Retired astronaut and Marines general Charles Bolden, 62, was confirmed by the Senate on Wednesday as the administrator of NASA as the space agency celebrates the anniversary of when man first stepped on the moon. This will also mark the first time that an African American was chief of the U.S. space agency.
He will be the 12th NASA administrator since the agency was initially established in 1958 and will take the position that was held by engineer and scientist Michael Griffin prior to Bolden.
Veteran aerospace businesswoman Lori Garver will assume the role as deputy administrator. Garver, 48, was the lead civil space policy advisor to President Obama’s presidential campaign. Prior to this she served as associate administrator from 1998 to 2001.
News of the confirmation of Bolden was announced shortly after the launch of space shuttle Endeavour after five prior attempts that had failed this month. The shuttle will be spending 16 days on a mission towards the international space station.
July, 20 will be the 40 year anniversary of the Apollo 11 moon landing and will now mark the day that Bolden is sworn into his new position.
Bolden has had his own history in space as he has flown out on four occasions and had previously held the position of being an assistant deputy administrator. His previous experience also shows that he commanded two of the missions out to space and had served for 14 years as a member of the NASA’s astronaut office. In 1990, he was the pilot of the Discovery shuttle that launched the Hubble Space Telescope in Earth orbit.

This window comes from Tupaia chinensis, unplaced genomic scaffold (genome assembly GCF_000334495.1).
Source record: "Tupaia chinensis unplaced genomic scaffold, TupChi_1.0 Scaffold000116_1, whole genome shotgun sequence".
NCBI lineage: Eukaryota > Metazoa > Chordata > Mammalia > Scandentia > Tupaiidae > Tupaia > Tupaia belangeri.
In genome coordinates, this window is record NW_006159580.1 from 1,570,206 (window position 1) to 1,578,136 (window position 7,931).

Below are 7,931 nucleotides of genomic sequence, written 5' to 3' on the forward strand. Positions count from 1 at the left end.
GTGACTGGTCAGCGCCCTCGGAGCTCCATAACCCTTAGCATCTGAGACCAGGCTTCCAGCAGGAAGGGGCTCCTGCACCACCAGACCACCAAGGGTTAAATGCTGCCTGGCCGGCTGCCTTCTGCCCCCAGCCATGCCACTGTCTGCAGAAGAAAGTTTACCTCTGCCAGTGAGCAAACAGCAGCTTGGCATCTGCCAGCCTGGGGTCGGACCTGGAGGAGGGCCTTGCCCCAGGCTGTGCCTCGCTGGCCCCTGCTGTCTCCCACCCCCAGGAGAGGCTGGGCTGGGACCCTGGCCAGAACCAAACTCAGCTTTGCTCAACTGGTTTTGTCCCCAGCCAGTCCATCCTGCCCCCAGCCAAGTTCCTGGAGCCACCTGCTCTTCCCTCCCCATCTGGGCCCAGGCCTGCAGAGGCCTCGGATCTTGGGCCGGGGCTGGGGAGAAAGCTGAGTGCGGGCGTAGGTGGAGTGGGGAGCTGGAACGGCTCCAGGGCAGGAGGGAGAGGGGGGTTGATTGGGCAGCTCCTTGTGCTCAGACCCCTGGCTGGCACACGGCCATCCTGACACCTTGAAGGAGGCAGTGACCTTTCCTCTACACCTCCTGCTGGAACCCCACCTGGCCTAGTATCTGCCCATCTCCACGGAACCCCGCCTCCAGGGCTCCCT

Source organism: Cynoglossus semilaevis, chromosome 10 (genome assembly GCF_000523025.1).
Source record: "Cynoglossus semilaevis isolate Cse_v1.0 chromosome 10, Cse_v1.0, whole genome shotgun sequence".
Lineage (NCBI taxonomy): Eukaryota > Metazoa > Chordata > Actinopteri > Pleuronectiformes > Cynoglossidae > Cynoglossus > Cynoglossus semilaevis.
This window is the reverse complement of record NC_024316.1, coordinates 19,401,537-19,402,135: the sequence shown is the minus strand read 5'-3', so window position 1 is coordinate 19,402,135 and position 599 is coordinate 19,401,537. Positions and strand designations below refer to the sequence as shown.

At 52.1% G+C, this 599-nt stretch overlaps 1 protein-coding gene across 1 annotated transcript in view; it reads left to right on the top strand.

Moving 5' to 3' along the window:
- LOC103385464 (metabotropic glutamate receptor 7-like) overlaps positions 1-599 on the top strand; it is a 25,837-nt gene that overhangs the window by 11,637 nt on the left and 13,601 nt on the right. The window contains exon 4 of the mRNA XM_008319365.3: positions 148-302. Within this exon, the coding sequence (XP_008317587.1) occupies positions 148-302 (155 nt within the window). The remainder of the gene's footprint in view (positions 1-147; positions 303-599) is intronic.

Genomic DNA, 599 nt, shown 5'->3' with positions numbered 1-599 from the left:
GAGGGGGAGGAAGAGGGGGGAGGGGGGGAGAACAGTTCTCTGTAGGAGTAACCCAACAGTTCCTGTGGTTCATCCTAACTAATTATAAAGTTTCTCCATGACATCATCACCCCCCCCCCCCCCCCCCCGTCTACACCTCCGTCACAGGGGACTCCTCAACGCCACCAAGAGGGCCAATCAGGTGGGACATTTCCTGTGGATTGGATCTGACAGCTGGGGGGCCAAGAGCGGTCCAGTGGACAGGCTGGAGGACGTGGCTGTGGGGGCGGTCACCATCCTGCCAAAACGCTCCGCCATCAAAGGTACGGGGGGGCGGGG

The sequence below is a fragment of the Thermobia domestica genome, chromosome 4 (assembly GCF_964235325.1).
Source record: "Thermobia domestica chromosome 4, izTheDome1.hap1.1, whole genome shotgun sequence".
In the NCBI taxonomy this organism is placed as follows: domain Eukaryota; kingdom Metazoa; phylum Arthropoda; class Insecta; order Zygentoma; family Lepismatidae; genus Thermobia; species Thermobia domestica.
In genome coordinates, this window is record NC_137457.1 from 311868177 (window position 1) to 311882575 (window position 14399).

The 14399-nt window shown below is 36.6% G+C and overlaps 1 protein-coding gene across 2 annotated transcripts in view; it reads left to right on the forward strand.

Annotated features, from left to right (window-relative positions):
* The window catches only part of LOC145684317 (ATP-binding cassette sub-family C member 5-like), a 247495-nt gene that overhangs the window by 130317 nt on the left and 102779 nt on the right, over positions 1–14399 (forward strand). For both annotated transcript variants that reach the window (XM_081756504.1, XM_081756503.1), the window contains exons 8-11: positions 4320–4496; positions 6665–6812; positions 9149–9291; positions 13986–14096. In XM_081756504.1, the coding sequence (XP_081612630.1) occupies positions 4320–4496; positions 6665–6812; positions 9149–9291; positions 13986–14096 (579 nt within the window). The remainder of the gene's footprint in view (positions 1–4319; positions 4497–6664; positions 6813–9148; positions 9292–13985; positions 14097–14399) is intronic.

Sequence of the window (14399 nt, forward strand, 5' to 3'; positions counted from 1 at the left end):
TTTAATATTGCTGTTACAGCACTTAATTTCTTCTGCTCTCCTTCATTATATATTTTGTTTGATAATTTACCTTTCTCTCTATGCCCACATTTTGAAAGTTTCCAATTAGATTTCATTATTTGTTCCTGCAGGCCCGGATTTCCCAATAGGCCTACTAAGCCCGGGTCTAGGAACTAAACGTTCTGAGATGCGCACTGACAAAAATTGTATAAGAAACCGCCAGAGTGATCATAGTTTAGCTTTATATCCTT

In an attempt to enhance NASA’s ability and expertise in understanding Earth’s environment, Bolden told the Senate last week that it must commit to inspiring the rising generation of children to contribute in the fields of science and engineering if the U.S. makes the decision to lead the way in technology.
In 1994, Bolden left NASA to return to the Marines and rose in rank to major general and deputy commander of U.S. forces in Japan. He would retire from the Marines in 2003.
George Bush had made an attempt, in 2002, to appoint Bolden as the space agency’s deputy administrator but the Pentagon turned down the idea stating that he was more crucial to them as he was a Marine major general at that particular point.
As a fighter pilot in the Marine Corps, he flew combat missions over North and South Vietnam, Cambodia and Laos during the Vietnam War.